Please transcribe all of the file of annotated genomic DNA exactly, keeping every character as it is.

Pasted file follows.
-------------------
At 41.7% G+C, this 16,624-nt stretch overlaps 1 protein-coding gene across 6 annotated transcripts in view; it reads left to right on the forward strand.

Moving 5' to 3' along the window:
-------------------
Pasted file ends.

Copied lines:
At 41.7% G+C, this 16,624-nt stretch overlaps 1 protein-coding gene across 6 annotated transcripts in view; it reads left to right on the forward strand.

Moving 5' to 3' along the window: